Make the Leap to Using Visuals Evoking Emotion

Does your team seem to be using more and more words, yet communicating less and less?

Today more than ever, we live in a visual society. Especially in the online world, everyone relies on the power of photos and engagement of video.

While researching a project recently, I was struck by three surprising data points from visual communicator Dan Roam:

  • Research from IBM found that 90% of all data collected in history has been generated in the last two years.
  • Research from Cisco found that 90% of all data transmitted online today is visual.
  • Roam’s experience indicates that 90% of leaders have no idea how to effectively use visuals in their business.

90%-90%-90%. We’re generating more data than ever, that data is overwhelmingly visual, and most of us don’t know how to use images. No matter what business you’re in, the future of your business is visual.

As a church leader, it is incumbent that you get better at using visual images in your communication.

Whether drawing them, looking at them, or talking about them, visual communication adds enormously to your listener’s ability to think, to remember, and to do.

Visual imagery is, in itself, another whole language. Being fluent in that language gives us mind-boggling power to articulate thoughts, communicate those thoughts, and solve problems in ways we otherwise wouldn’t be able to.

It’s time to make the leap and use visuals to evoke emotion.

THE QUICK SUMMARY – Visual Hammer, by Laura Ries

The best way into a mind is not with words at all. The best way into a mind is with visuals.

But not any visual. You need a “visual hammer” that hammers a verbal nail. The Marlboro cowboy. Coca-Cola’s contour bottle. Corona’s lime.

The cowboy hammers “masculinity.” The contour bottle hammers “authenticity.” The lime hammers “genuine Mexican beer.”

A trademark is not a visual hammer. Almost every brand has a trademark, but fewer than one out of a hundred brands have a visual hammer. A trademark is a rebus which communicates nothing except the name of the brand.

A visual hammer, on the other hand, communicates the essence of the brand.

Visual Hammer is the first book to document the superiority of the “hammer and nail” approach to branding. Some examples.

  • The pink ribbon that made Susan G. Komen for the Cure the largest nonprofit foundation to fight breast cancer.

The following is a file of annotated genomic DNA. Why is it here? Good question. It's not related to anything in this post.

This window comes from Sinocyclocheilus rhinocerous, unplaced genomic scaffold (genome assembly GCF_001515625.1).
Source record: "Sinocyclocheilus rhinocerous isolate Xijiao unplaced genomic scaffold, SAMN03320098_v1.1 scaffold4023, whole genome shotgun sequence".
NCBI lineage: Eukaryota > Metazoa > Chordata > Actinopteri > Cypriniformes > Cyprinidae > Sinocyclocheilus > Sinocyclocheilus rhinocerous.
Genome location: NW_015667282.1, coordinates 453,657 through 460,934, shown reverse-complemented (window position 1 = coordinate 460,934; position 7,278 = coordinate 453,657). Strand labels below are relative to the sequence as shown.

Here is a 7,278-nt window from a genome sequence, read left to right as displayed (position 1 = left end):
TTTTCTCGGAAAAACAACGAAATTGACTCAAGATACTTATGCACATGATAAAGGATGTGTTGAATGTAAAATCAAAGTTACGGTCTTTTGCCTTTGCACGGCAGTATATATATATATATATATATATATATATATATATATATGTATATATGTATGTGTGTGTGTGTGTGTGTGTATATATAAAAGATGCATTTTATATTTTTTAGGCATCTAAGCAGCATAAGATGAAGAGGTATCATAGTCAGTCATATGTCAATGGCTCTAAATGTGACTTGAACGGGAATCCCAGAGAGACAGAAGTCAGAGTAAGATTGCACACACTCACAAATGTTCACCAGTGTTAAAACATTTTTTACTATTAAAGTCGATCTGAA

• The Aflac duck that increased Aflac’s name recognition from 12 percent to 94 percent.
  • The green jacket which made the Masters the most-prestigious golf tournament.
  • The watchband which made Rolex the largest-selling luxury watch.
  • Colonel Sanders who made KFC the world’s largest chicken chain.

Why are marketing plans usually nothing but words when the best way into a mind is with the emotional power of a visual?

After reading Visual Hammer, you might want to tear up your current marketing plan and start fresh.

A SIMPLE SOLUTION

In a typical organization – and that includes churches – there is a whole gang of smart people so overwhelmed by verbal data that they’re hard pressed to know what to pay attention to.

That’s where pictures come in.

The basics of visual thinking have nothing to do with being an artist, or creating impressive designs using the latest computer application. Visual thinking is learning to think with your eyes.

Everyone already has good visual thinking skills, even if they don’t acknowledge it. Visual thinking is a very powerful way to communicate information that will help solve problems. It may appear to be something new, but the fact is, we already know how to do it.

Visual thinking starts with understanding the power of the image.

When you live in a world of word, you tend to see the visual world as secondary to verbal reality. Yet nature is visual, not verbal.

Take a walk in the park. Scuba dive in the ocean. Climb a mountain. This is reality and there are no words in nature. Words are useful devices to communicate the reality of nature.

Photographs, illustrations and drawing are artificial, but they too are a more direct representation of nature than are words.

The Coca-Cola bottle is not just a bottle. It is a visual hammer that nails in the idea that Coke is the original cola, the authentic cola, the real thing. In a Coca-Cola commercial, the visuals speak louder than the words. That’s the work of a visual hammer.

That’s the difference between designing a trademark and designing a visual hammer. Almost every brand has a trademark, but few brands have visual hammers.

A visual hammer doesn’t just repeat your brand name; it hammers a specific word into the mind. For brands that can create and dominate a new category, that word is “leadership.”

When you live in a world of words, you tend to see the visual world as secondary to verbal reality. Yet nature is visual, not verbal.

A visual hammer makes an emotional impact on the right side of the consumer’s brain which motivates the left side of the brain to verbalize the idea and then store it.

Your right brain doesn’t think in the normal sense of what we mean by “thinking.” It reacts emotionally and involuntarily.

To develop a hammer you need a narrow focus you can visualize in a dramatic way.

Don’t fret about narrow concepts not appealing to as many people as broader ones. Better to use a narrow concept to motivate a segment of the market rather than a broad concept that motivates no one.

Laura Ries, Visual Hammer

A NEXT STEP

Explore the power of visual images in solving problems with the following exercise.

Write down a list of at least four questions about a ministry situation or problem you team has recently faced.